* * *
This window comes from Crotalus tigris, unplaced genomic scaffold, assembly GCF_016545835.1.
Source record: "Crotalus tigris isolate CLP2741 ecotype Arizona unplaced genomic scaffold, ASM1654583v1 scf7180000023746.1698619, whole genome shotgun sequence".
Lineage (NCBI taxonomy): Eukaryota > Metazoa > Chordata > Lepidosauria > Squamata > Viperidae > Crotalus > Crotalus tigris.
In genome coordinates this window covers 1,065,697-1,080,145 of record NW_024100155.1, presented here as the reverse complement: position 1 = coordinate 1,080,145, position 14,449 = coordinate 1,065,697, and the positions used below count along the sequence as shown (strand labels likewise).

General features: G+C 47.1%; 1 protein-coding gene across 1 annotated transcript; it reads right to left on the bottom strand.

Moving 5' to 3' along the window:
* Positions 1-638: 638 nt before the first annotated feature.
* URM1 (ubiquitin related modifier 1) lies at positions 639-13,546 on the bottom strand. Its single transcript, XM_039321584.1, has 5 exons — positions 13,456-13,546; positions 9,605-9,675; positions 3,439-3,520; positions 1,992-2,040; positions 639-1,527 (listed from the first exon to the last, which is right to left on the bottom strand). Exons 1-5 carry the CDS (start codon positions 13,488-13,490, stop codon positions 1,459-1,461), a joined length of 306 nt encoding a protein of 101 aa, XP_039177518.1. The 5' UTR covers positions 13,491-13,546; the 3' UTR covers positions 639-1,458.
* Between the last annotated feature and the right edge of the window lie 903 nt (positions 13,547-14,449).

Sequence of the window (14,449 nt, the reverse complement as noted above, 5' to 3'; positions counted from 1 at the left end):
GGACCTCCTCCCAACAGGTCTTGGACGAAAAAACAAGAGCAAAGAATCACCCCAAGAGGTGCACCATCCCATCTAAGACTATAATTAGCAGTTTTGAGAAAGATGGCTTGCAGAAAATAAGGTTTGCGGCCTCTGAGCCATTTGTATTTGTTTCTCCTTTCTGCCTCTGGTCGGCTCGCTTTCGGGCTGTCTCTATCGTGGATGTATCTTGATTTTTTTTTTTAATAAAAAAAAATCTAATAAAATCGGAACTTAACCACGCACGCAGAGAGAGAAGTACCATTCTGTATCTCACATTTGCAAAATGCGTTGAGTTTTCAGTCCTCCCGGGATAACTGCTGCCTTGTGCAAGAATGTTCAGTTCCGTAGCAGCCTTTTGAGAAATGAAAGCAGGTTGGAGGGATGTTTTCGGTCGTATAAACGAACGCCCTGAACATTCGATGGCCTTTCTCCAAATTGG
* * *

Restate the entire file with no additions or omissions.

This window comes from Crotalus tigris, unplaced genomic scaffold, assembly GCF_016545835.1.
Source record: "Crotalus tigris isolate CLP2741 ecotype Arizona unplaced genomic scaffold, ASM1654583v1 scf7180000023746.1698619, whole genome shotgun sequence".
Lineage (NCBI taxonomy): Eukaryota > Metazoa > Chordata > Lepidosauria > Squamata > Viperidae > Crotalus > Crotalus tigris.
In genome coordinates this window covers 1,065,697-1,080,145 of record NW_024100155.1, presented here as the reverse complement: position 1 = coordinate 1,080,145, position 14,449 = coordinate 1,065,697, and the positions used below count along the sequence as shown (strand labels likewise).

General features: G+C 47.1%; 1 protein-coding gene across 1 annotated transcript; it reads right to left on the bottom strand.

Moving 5' to 3' along the window:
* Positions 1-638: 638 nt before the first annotated feature.
* URM1 (ubiquitin related modifier 1) lies at positions 639-13,546 on the bottom strand. Its single transcript, XM_039321584.1, has 5 exons — positions 13,456-13,546; positions 9,605-9,675; positions 3,439-3,520; positions 1,992-2,040; positions 639-1,527 (listed from the first exon to the last, which is right to left on the bottom strand). Exons 1-5 carry the CDS (start codon positions 13,488-13,490, stop codon positions 1,459-1,461), a joined length of 306 nt encoding a protein of 101 aa, XP_039177518.1. The 5' UTR covers positions 13,491-13,546; the 3' UTR covers positions 639-1,458.
* Between the last annotated feature and the right edge of the window lie 903 nt (positions 13,547-14,449).

Sequence of the window (14,449 nt, the reverse complement as noted above, 5' to 3'; positions counted from 1 at the left end):
GGACCTCCTCCCAACAGGTCTTGGACGAAAAAACAAGAGCAAAGAATCACCCCAAGAGGTGCACCATCCCATCTAAGACTATAATTAGCAGTTTTGAGAAAGATGGCTTGCAGAAAATAAGGTTTGCGGCCTCTGAGCCATTTGTATTTGTTTCTCCTTTCTGCCTCTGGTCGGCTCGCTTTCGGGCTGTCTCTATCGTGGATGTATCTTGATTTTTTTTTTTAATAAAAAAAAATCTAATAAAATCGGAACTTAACCACGCACGCAGAGAGAGAAGTACCATTCTGTATCTCACATTTGCAAAATGCGTTGAGTTTTCAGTCCTCCCGGGATAACTGCTGCCTTGTGCAAGAATGTTCAGTTCCGTAGCAGCCTTTTGAGAAATGAAAGCAGGTTGGAGGGATGTTTTCGGTCGTATAAACGAACGCCCTGAACATTCGATGGCCTTTCTCCAAATTGG